Coordinates44°27′05″N33°39′09″E /44.451389°N 33.6525°E /44.451389; 33.6525
Typecoastal bunker AShM missile launchers
Site information
OwnerRussia VMF, Crimean Armed Forces
OperatorBRaV CmF ВМФ ЧмФ БРВ (Black Sea Fleet Coastal Missile Forces) VMF
Controlled by VMF VKS Crimean Navy
Open to
the public
no
Conditionoperational (to be re-operational probably, poxible)
Site history
Built1950 ?, 60' - 80'
Built byURS,Russia
  • P-5 GRAU 4K34 SS-N-3c
    • P-5D modification
  • P-6 SS-N-3a Shaddock
  • S-35 SSC-1a 1b Shaddock TEL
  • P-35 SS-N-3b Sepal
    • 3M44 Progress SSC-1B Sepal, modernized version
    • P-35B GRAU 4K44B coastal AShM, GLCM complex Redut SS-N-3b SSC-1B
    • Utjos Utes Sotka or Object 100 using P-35B, 3M44 Progress, P-6 S-35, maybe also a modernized modified variant of P-5, Утёс - объект 100 or Сотка, Sevastopol' Balaklava military zone
  1. Gardiner and Chumbley, pp. 401-402
  2. russianmilitaryphotos (9 May 2012). "The 4K44 Redut Variant SPU-35V Mobile Coastal Defense System".
  3. "Scandinavia Wayward Missile". 14 January 1985. Archived from the original on October 29, 2010 – via www.time.com.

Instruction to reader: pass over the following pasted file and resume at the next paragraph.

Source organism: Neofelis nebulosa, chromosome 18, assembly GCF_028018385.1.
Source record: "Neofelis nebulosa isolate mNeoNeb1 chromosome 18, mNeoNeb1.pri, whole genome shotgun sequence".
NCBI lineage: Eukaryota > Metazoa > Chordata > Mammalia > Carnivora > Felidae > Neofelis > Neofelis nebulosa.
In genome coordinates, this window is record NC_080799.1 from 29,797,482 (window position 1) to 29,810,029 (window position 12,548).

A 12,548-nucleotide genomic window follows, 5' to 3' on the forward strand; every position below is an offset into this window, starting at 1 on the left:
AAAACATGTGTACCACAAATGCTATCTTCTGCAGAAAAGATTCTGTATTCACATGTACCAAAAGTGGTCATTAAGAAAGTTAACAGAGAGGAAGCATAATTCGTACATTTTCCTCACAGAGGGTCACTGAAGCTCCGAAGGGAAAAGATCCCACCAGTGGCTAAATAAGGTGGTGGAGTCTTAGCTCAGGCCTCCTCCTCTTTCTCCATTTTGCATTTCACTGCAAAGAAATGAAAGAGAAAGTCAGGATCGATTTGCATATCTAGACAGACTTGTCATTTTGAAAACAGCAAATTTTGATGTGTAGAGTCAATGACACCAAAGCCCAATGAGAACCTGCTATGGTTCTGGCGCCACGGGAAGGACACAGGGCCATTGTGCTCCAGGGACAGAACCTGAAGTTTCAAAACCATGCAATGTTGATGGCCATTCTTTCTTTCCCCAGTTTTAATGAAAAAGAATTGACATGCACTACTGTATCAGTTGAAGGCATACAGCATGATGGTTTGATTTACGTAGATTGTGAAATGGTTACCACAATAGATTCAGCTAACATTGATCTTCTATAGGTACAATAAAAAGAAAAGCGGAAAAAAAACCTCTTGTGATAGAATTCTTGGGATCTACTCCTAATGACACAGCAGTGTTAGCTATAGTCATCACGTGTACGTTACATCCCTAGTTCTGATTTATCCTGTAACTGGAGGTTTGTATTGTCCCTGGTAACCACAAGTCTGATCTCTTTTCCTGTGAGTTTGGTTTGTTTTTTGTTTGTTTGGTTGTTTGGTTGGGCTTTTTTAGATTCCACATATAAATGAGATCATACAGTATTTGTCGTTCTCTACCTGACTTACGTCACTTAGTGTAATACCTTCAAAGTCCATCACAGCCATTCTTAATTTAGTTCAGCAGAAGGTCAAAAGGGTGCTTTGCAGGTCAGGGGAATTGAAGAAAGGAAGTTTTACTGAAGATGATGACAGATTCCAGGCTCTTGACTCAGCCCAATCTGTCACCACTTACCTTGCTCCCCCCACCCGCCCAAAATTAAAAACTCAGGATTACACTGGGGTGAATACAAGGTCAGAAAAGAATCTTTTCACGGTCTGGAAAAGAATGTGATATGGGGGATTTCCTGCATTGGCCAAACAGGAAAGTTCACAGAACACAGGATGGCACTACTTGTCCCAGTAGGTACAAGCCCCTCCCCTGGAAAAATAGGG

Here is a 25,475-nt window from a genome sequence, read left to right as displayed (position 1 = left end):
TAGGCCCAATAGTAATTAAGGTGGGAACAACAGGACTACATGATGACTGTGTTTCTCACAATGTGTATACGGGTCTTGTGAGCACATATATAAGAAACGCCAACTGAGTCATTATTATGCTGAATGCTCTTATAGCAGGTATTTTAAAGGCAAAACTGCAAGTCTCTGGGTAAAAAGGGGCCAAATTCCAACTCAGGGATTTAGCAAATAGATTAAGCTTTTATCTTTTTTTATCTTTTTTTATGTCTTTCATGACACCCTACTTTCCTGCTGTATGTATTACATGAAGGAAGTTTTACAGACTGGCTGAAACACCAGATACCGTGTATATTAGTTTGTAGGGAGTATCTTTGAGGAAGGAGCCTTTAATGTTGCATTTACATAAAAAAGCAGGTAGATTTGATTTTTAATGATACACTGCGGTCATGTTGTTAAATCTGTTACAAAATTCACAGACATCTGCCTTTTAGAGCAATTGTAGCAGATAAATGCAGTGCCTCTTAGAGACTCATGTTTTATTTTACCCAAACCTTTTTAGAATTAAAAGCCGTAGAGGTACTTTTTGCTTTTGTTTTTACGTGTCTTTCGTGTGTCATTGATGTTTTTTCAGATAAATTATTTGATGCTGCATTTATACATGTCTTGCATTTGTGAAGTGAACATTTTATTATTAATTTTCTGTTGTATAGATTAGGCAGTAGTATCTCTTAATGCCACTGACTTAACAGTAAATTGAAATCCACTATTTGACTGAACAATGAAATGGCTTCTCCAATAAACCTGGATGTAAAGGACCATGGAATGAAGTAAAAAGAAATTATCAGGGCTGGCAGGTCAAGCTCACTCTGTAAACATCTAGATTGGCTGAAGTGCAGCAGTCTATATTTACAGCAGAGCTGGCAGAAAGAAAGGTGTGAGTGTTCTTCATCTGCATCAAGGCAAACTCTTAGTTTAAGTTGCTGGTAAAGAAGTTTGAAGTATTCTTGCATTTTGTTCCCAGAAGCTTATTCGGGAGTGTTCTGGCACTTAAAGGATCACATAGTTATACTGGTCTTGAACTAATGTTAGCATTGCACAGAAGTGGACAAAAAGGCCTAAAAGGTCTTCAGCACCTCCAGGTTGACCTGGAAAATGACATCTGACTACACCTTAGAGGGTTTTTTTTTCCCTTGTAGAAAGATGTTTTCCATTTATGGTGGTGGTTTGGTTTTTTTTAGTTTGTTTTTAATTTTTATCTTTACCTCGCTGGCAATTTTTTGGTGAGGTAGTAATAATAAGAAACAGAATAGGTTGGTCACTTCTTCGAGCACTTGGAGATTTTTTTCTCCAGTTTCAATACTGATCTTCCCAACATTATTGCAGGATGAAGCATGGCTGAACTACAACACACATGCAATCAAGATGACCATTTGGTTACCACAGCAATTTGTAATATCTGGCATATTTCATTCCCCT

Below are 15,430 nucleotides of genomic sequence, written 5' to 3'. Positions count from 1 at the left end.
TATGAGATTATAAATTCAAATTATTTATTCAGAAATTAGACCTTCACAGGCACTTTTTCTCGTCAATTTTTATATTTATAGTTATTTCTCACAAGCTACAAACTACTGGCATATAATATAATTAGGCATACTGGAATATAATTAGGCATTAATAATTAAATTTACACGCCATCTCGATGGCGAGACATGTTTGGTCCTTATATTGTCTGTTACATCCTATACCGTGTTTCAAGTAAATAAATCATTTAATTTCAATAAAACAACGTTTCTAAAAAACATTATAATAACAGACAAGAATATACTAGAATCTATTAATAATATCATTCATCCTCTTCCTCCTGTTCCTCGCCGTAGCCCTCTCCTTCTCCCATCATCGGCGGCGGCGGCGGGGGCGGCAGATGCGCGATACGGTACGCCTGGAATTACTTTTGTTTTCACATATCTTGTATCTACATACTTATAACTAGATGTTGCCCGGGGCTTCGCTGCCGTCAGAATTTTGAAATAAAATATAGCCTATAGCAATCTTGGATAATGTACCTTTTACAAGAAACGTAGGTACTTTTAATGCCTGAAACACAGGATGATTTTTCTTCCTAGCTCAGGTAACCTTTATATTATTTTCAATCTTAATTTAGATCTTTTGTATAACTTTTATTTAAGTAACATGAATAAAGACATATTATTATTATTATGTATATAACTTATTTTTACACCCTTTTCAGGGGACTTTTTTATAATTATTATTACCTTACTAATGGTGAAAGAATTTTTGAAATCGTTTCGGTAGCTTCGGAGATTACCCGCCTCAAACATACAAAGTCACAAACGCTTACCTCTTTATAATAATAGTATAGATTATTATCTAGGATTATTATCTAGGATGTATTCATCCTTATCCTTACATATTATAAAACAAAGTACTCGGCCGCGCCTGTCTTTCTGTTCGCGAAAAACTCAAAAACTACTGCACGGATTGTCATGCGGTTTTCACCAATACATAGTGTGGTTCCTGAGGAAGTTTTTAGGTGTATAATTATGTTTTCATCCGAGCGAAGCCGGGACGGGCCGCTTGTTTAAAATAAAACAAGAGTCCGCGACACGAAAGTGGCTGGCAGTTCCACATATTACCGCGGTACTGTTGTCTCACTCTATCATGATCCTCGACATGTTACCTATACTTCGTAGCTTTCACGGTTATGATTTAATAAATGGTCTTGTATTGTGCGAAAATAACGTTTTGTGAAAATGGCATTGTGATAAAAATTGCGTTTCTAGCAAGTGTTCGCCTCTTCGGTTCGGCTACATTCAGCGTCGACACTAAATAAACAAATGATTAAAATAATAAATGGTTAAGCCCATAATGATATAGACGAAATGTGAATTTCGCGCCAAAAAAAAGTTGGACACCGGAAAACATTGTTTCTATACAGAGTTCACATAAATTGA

4. Reuters (25 June 1985). "Finns Return Soviet Missile That Strayed in Maneuvers" – via NYTimes.com.
  5. Heikki Tiilikainen, Kylmän sodan kujanjuoksu. Gummerus, 2003. ISBN 951-20-6452-9.
  6. "Archived copy". Archived from the original on 2012-07-12. Retrieved2012-06-15.CS1 maint: archived copy as title (link)
  7. "Bulgaria - Naval Forces". www.country-data.com.
  8. "Archived copy". Archived from the original on 2012-07-11. Retrieved2012-07-10.CS1 maint: archived copy as title (link)
  9. "Algerian National Navy القوات البحرية الجزائرية Algeria naval force ships and equipment description information intelligence data sheet identification naval defence industry military technology pictures photos video frigate, corvette, submarine".

SS-N-3 Shaddock